#Solemate

Between Lindsay Lohan’s freakout over matching with her brother and that amazing Conan O’Brien video with Dave Franco, we know that there are celebrities on Tinder. Even though I live in a pretty star-studded city, it hasn’t been especially common for me to match with anyone famous in their field. The guitarists of a few buzz bands, a moderately successful male model and about a dozen fake Drake accounts are par for the course for any of my friends who’ve been on the app for more than a week. One of my favourite Tinder stories to tell involves my only famous match: A since-traded player on my local NBA team.

At the time, I was living with Harold, and we were doing the typical things that couples do during the slow death of an unhealthy non-monogamous relationship. That night involved coming home after having eaten separately, lying on the bed and spending silent hours on our phones until either bedtime (when we’d each decide if we wanted to have sex), a stream aired a west-coast basketball game or one of us would pick a fight.

I had my Tinder app powered up, swiping right and left based on whatever nonsense criteria were important to me at the time. That was when I saw the profile of a deep bench player (we’re talking three minutes a game, if that). I freaked out, showed Harold and took a screen shot. He didn’t say anything about his occupation or height, but the pictures on his profile included himself dressed for a game in his home jersey. I swiped right. He did not.

I was only a little bummed. My team has a reputation of being a big family-oriented group of dudes who work hard and then go home to their kids, so not matching with one who is publicly married/a dad was fine by me.

The next night, Harold and I were back at it, pretending to be okay with spending time hanging out around each other. I was swiping my life away when another NBA player popped up. This guy was as deep-bench as it gets. Like, 700 twitter followers at the time we matched. I shared the profile again with Harold and we laughed. He had a picture of him holding a fish he’d caught and one of him with his grandmother. I screencapped and swiped right.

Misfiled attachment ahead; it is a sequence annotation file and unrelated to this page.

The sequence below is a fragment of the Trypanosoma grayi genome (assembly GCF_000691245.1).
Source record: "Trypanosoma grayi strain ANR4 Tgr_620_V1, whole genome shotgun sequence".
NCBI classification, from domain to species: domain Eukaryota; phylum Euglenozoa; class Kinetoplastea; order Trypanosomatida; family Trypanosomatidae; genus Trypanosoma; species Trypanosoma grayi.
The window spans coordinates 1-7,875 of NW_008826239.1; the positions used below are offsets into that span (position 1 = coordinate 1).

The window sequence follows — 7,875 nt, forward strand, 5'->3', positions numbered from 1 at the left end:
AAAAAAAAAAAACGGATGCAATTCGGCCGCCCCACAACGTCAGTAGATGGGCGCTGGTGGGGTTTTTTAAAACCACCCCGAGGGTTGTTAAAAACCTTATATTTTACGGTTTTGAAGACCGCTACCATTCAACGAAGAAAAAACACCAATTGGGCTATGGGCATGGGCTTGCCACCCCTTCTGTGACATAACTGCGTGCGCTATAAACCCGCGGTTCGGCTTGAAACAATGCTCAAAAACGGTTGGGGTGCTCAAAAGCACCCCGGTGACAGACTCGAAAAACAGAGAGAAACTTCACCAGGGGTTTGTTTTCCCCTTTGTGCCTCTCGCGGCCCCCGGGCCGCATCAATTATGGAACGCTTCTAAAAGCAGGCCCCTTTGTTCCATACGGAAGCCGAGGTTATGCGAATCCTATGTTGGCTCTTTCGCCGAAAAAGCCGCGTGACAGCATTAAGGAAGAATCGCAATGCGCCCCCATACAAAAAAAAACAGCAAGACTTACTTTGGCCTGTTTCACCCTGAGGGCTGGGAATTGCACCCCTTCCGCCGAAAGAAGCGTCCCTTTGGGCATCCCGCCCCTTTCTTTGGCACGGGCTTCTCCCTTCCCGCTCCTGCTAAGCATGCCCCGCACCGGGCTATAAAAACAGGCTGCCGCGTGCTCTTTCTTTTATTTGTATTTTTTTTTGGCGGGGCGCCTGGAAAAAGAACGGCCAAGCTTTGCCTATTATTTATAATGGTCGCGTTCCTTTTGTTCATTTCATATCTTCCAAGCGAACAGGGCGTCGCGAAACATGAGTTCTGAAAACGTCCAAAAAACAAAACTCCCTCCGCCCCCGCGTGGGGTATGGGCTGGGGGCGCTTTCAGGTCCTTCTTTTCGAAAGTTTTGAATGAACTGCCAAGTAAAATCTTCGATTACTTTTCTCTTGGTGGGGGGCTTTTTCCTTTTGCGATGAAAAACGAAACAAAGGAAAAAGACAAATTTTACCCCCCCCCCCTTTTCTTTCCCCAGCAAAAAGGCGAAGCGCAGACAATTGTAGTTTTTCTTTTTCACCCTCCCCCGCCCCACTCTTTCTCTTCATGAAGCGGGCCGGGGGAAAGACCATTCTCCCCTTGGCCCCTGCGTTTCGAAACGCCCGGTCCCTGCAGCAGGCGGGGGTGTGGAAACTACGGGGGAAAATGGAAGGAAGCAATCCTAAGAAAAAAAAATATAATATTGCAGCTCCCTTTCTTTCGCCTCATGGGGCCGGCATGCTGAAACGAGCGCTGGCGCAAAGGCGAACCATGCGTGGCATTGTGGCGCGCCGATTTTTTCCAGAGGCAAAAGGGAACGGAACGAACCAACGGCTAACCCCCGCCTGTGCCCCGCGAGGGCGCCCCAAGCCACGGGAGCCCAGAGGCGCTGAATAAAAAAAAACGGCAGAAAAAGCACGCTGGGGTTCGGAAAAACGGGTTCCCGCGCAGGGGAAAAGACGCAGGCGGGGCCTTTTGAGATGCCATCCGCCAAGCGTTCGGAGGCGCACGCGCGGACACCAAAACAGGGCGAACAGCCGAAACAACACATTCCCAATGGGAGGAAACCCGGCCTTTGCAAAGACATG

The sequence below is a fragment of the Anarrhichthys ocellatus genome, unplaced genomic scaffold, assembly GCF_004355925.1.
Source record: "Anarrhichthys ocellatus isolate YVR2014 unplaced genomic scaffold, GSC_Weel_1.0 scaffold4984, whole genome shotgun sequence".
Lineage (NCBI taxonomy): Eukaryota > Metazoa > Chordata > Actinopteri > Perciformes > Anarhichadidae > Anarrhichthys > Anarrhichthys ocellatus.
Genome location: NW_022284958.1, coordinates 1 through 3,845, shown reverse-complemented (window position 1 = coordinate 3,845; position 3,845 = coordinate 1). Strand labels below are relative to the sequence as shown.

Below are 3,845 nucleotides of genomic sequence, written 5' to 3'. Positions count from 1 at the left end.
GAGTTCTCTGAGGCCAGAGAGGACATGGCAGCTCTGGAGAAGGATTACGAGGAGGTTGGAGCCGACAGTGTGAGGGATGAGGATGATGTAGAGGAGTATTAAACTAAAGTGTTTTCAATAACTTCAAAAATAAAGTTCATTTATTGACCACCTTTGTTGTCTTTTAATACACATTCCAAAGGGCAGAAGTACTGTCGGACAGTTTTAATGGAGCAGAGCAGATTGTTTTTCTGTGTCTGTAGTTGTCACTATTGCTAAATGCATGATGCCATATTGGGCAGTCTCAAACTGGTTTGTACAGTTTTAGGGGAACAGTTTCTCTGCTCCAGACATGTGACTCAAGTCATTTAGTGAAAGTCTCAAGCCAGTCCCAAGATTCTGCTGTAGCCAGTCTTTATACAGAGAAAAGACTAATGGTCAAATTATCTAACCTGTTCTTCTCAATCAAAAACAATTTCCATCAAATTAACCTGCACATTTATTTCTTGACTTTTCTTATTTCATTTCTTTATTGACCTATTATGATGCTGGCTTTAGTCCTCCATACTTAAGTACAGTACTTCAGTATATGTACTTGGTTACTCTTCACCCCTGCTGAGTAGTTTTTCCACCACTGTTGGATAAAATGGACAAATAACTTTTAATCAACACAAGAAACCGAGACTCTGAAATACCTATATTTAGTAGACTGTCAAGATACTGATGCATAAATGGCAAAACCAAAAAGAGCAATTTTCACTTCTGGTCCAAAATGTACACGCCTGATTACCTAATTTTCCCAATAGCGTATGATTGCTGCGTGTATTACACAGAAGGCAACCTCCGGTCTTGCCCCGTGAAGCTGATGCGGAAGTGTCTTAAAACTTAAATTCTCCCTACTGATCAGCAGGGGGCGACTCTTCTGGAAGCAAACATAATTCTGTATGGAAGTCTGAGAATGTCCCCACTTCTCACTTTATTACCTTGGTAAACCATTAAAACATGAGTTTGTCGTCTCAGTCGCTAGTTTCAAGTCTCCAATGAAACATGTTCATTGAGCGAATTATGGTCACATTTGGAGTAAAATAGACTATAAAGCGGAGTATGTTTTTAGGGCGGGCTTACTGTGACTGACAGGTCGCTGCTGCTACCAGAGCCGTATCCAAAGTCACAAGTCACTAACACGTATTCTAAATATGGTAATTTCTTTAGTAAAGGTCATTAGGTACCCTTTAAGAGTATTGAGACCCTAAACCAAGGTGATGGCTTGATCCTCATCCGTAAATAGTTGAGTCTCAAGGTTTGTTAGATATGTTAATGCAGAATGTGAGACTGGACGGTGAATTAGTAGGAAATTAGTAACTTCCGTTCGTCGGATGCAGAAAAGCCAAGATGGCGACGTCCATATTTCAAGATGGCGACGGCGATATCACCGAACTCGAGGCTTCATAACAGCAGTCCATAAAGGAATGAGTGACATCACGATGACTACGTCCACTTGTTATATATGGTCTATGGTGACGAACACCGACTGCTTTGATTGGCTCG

It was a match.

“Oh my GOD, T. Can you even IMAGINE having sex with that guy? Like, having him on top of you?” Harold went into more graphic detail than I dared consider without growing really uncomfortable. “Oh my GOD think of the shame-bragging you could do.”

I had no idea what to say to this NBA player. A quick google search showed that he isn’t married or a father, so I felt okay with initiating a conversation.

“Hey,” I started. “What’s up with all these Tinder dudes holding fish? Is it a big inside joke that women aren’t in on?”

“Hey,” He replied, pretty much immediately. “I dunno lol i guess it shows were good providers.”

“Makes sense. Up to anything cool tonight?”

“Naw football in my condo. go *NFL Team* lol”

I quickly asked Harold for some quick facts about his handegg team, and briefly talked out of my element about a recently injured quarterback.

“Oh u like sports?”

“Yeah, I’m a big basketball fan.”

“Me to wish i played more often lol.”

We talked for a little bit about how difficult it can be meeting new people in this city, and I got the sense that he was another self-described lonely dude.

Why anyone would pretend to be this guy over the other more recognizable players is beyond me, but I wanted to make sure he was who he said he was. I invited him to watch a hockey game with me at a very public bar downtown – walking distance from the condos the one year contract players lease near the arena.

He told me that, as there was a noon game the next day, he couldn’t go out drinking. I asked if he wanted to change the plan to grabbing burritos.